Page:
/IAG issues profit warning due to pilot strikes

IAG issues profit warning due to pilot strikes


Published on Thursday, September 26, 2019

British Airways parent IAG Group has issued a profit warning due to the impact of this month’s pilots strikes and other disruptions.

It estimated the strikes by BALPA pilots cost the airline more than £120 million while other disruptions, such as threatened strikes by Heathrow Airport staff, had a further impact of just under £30 million.

At current fuel prices and exchange rates, IAG therefore expects its 2019 operating profit before exceptional items to be €215 million (£190 million) lower than 2018 pro forma (€3,485 million).

In a statement today, IAG said: “There have been no further talks between British Airways and BALPA. The airline’s offer of a 11.5% pay increase over three years still stands and has been accepted by British Airways’ other unions, representing 90% of the airline’s employees. Clearly any further industrial action will additionally impact IAG’s full year 2019 operating profit.”

BA was forced to cancel 4,521 flights over seven days due to BALPA’s industrial action. Subsequently, 2,196 flights were reinstated, when BALPA called off a strike scheduled for tomorrow, leaving 2,325 cancellations.

BA also introduced flexible commercial policies on 4,070 flights not directly affected by the industrial action.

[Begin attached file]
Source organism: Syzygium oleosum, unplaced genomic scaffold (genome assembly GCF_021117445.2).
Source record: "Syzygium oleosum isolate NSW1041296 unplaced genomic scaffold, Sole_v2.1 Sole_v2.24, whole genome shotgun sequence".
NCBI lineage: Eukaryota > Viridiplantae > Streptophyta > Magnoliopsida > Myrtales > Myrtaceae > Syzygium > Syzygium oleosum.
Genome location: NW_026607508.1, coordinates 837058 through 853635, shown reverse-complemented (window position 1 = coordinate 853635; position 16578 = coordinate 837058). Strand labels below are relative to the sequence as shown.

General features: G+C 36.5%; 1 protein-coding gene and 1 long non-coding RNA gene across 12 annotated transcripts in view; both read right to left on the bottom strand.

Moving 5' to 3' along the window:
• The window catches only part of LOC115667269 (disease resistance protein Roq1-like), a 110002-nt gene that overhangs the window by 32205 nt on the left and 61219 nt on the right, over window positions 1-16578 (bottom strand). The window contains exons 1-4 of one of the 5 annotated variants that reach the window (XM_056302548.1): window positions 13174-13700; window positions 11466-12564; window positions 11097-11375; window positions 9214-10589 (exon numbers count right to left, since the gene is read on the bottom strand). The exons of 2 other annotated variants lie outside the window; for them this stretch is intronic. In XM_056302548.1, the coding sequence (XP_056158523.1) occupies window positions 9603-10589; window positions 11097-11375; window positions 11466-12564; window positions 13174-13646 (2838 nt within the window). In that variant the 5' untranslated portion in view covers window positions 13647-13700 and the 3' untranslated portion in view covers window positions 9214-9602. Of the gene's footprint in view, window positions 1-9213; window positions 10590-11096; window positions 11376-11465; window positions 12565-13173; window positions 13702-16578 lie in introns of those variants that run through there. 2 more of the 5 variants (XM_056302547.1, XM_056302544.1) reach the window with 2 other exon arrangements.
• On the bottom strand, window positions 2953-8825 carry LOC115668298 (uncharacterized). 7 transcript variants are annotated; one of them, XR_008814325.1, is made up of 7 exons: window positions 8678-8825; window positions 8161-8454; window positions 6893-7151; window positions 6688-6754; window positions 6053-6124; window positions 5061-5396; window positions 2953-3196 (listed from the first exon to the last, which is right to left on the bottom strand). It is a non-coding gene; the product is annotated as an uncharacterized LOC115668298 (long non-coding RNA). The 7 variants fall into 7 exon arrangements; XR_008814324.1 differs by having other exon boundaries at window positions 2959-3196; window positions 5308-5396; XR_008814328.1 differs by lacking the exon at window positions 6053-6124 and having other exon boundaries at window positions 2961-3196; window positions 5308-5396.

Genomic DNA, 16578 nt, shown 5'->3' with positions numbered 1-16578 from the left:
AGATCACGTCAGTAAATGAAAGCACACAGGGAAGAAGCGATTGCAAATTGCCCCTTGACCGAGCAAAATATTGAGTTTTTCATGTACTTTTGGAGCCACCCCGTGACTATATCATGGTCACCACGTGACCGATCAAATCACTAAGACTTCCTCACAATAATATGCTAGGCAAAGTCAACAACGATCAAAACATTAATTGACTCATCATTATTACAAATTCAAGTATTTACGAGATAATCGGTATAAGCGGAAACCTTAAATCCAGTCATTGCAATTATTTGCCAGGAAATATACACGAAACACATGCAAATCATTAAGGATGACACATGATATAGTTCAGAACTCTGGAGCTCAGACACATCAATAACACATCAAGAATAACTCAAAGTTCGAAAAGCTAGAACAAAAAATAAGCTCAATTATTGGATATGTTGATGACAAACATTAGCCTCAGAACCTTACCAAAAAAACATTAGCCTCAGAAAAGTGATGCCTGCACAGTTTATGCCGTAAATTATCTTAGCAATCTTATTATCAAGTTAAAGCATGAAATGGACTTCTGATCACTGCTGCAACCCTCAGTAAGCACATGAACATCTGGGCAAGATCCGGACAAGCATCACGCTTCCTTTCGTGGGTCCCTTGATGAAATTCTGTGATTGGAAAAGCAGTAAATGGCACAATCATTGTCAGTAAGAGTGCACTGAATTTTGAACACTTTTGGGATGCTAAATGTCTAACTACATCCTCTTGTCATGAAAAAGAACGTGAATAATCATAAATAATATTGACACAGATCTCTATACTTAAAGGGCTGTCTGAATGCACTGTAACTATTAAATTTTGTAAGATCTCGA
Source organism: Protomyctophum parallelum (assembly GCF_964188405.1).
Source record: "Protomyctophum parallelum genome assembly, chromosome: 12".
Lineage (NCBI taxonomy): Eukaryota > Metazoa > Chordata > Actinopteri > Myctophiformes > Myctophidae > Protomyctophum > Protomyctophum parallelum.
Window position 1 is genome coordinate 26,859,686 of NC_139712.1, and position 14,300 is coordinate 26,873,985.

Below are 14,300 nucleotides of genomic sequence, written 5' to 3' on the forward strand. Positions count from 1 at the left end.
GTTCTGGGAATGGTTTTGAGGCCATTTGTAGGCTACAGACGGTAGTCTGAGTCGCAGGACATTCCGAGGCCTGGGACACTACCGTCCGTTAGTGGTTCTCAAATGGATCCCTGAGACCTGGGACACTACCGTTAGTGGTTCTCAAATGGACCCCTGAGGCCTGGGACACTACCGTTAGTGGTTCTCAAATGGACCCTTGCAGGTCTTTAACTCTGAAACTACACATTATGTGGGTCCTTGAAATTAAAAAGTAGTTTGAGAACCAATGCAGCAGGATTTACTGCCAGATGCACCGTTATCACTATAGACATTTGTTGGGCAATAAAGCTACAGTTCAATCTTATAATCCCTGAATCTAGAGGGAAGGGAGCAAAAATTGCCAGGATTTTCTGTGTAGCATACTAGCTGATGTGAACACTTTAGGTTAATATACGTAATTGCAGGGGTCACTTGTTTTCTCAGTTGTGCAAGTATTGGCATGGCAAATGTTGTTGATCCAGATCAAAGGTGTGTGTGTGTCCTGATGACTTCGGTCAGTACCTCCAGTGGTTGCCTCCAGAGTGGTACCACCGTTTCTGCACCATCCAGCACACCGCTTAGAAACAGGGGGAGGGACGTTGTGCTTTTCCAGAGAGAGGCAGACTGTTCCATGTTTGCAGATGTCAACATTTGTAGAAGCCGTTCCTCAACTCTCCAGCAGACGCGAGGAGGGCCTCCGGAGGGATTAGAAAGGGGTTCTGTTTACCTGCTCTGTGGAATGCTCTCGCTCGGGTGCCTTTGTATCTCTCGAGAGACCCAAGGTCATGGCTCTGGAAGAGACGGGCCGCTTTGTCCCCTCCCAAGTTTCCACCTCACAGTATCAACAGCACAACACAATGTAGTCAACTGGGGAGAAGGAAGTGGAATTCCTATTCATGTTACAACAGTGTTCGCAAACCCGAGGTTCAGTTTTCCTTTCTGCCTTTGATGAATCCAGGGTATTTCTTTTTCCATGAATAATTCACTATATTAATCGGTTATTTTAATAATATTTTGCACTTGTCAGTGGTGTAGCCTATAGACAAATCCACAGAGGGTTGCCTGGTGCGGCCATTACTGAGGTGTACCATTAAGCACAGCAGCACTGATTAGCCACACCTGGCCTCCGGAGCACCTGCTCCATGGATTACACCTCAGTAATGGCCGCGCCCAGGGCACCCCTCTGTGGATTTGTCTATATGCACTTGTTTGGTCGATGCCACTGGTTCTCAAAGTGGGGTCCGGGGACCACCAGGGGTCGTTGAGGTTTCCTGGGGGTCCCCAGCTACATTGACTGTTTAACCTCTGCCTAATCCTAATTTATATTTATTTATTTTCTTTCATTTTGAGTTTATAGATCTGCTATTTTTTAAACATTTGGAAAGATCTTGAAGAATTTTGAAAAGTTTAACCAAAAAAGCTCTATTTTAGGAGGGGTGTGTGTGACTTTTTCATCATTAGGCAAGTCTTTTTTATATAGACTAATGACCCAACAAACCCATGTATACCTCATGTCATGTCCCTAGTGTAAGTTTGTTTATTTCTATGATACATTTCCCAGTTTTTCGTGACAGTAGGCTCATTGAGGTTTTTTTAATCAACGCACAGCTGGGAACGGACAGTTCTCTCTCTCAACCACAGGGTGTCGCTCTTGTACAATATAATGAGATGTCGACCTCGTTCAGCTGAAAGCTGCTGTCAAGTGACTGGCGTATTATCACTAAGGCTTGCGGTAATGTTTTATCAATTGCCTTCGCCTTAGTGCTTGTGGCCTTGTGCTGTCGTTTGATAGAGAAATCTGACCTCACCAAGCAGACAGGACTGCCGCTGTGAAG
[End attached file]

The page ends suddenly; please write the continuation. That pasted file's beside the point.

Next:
Nick Wyatt, head of research and analysis for Travel and Tourism at GlobalData, said: “BA’s statement confirms that the financial impact of the strike reached an eye-watering €137 million. There have been no further talks between the airline and the union and given this significant financial impact, this is concerning.

“The airline is acutely aware of the ongoing saga’s negative impact and has been, to its credit, open about the cost of industrial action throughout. This does not however, change the fact that this, and any subsequent strike impact, will weigh heavily on IAG’s profits.

“A resolution must now be found swiftly, but BALPA will be aware of the airline’s pressing need to draw a line under this episode and consequently, BA may well find its negotiating position has been weakened.

“The company’s own projections state that it expects operating profit to be down by €215 million, in large part due to this action and the €33 million hit it took due to threatened action at Heathrow Airport.

“The markets will have priced this in as IAG has been up front about the expected impact but it’s the uncertainty over a resolution that could create issues. An end to the dispute between BA and its pilots still looks a long way off and this leads to the inevitable question of whether more strikes will take place and further weigh on profits.”

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